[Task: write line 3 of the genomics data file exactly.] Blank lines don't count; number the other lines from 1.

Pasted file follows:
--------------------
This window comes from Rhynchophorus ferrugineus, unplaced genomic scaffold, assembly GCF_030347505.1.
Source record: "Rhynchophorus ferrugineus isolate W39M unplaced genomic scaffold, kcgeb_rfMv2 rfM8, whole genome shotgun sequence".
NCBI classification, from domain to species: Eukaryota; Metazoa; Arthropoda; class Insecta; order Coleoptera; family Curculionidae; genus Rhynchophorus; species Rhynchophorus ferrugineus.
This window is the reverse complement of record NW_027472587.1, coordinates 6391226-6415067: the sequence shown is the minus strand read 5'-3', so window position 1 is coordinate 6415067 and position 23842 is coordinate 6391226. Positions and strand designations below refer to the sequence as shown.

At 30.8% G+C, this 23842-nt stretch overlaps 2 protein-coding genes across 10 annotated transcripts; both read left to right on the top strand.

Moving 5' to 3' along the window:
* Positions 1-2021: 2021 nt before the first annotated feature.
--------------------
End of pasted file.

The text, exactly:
NCBI classification, from domain to species: Eukaryota; Metazoa; Arthropoda; class Insecta; order Coleoptera; family Curculionidae; genus Rhynchophorus; species Rhynchophorus ferrugineus.